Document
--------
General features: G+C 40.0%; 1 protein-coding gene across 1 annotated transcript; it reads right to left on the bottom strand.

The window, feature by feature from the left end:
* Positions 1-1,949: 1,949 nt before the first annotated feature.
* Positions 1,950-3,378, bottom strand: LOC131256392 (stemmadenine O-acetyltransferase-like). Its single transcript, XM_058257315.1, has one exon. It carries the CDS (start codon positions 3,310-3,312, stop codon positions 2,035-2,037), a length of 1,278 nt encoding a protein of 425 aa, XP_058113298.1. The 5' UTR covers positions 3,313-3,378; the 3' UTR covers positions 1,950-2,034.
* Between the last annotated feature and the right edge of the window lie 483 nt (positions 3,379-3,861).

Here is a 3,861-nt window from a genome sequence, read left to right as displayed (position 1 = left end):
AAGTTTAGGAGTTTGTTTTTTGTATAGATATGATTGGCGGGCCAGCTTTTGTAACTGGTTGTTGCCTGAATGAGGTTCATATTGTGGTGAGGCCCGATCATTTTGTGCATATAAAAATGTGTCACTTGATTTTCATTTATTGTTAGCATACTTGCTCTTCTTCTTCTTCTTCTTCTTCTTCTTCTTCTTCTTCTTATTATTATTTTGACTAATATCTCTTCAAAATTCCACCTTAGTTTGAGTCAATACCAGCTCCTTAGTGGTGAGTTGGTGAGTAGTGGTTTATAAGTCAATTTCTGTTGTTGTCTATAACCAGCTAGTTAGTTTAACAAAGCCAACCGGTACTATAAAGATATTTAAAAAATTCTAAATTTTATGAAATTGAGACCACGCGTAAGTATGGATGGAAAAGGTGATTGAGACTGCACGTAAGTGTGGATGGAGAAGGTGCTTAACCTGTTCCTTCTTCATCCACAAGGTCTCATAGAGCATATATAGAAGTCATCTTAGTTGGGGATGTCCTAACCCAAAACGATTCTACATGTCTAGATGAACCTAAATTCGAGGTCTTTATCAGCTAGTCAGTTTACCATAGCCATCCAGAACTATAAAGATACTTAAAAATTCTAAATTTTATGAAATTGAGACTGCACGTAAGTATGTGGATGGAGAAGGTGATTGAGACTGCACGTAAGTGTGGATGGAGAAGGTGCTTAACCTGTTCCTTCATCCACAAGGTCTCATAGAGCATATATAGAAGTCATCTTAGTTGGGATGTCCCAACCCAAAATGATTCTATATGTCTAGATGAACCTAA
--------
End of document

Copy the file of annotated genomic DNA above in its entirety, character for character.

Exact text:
General features: G+C 40.0%; 1 protein-coding gene across 1 annotated transcript; it reads right to left on the bottom strand.

The window, feature by feature from the left end:
* Positions 1-1,949: 1,949 nt before the first annotated feature.
* Positions 1,950-3,378, bottom strand: LOC131256392 (stemmadenine O-acetyltransferase-like). Its single transcript, XM_058257315.1, has one exon. It carries the CDS (start codon positions 3,310-3,312, stop codon positions 2,035-2,037), a length of 1,278 nt encoding a protein of 425 aa, XP_058113298.1. The 5' UTR covers positions 3,313-3,378; the 3' UTR covers positions 1,950-2,034.
* Between the last annotated feature and the right edge of the window lie 483 nt (positions 3,379-3,861).

Here is a 3,861-nt window from a genome sequence, read left to right as displayed (position 1 = left end):
AAGTTTAGGAGTTTGTTTTTTGTATAGATATGATTGGCGGGCCAGCTTTTGTAACTGGTTGTTGCCTGAATGAGGTTCATATTGTGGTGAGGCCCGATCATTTTGTGCATATAAAAATGTGTCACTTGATTTTCATTTATTGTTAGCATACTTGCTCTTCTTCTTCTTCTTCTTCTTCTTCTTCTTCTTCTTCTTATTATTATTTTGACTAATATCTCTTCAAAATTCCACCTTAGTTTGAGTCAATACCAGCTCCTTAGTGGTGAGTTGGTGAGTAGTGGTTTATAAGTCAATTTCTGTTGTTGTCTATAACCAGCTAGTTAGTTTAACAAAGCCAACCGGTACTATAAAGATATTTAAAAAATTCTAAATTTTATGAAATTGAGACCACGCGTAAGTATGGATGGAAAAGGTGATTGAGACTGCACGTAAGTGTGGATGGAGAAGGTGCTTAACCTGTTCCTTCTTCATCCACAAGGTCTCATAGAGCATATATAGAAGTCATCTTAGTTGGGGATGTCCTAACCCAAAACGATTCTACATGTCTAGATGAACCTAAATTCGAGGTCTTTATCAGCTAGTCAGTTTACCATAGCCATCCAGAACTATAAAGATACTTAAAAATTCTAAATTTTATGAAATTGAGACTGCACGTAAGTATGTGGATGGAGAAGGTGATTGAGACTGCACGTAAGTGTGGATGGAGAAGGTGCTTAACCTGTTCCTTCATCCACAAGGTCTCATAGAGCATATATAGAAGTCATCTTAGTTGGGATGTCCCAACCCAAAATGATTCTATATGTCTAGATGAACCTAA